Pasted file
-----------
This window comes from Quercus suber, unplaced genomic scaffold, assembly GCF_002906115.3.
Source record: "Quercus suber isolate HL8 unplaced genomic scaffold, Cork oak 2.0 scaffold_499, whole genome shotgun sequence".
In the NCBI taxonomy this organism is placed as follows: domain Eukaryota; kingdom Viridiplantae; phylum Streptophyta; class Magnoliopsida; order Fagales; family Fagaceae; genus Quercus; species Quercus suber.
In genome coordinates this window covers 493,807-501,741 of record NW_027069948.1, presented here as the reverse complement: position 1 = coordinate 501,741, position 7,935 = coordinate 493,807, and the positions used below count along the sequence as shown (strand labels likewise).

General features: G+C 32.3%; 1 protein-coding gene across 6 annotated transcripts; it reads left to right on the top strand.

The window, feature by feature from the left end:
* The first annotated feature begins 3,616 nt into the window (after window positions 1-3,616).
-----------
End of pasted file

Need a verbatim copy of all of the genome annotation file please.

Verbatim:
This window comes from Quercus suber, unplaced genomic scaffold, assembly GCF_002906115.3.
Source record: "Quercus suber isolate HL8 unplaced genomic scaffold, Cork oak 2.0 scaffold_499, whole genome shotgun sequence".
In the NCBI taxonomy this organism is placed as follows: domain Eukaryota; kingdom Viridiplantae; phylum Streptophyta; class Magnoliopsida; order Fagales; family Fagaceae; genus Quercus; species Quercus suber.
In genome coordinates this window covers 493,807-501,741 of record NW_027069948.1, presented here as the reverse complement: position 1 = coordinate 501,741, position 7,935 = coordinate 493,807, and the positions used below count along the sequence as shown (strand labels likewise).

General features: G+C 32.3%; 1 protein-coding gene across 6 annotated transcripts; it reads left to right on the top strand.

The window, feature by feature from the left end:
* The first annotated feature begins 3,616 nt into the window (after window positions 1-3,616).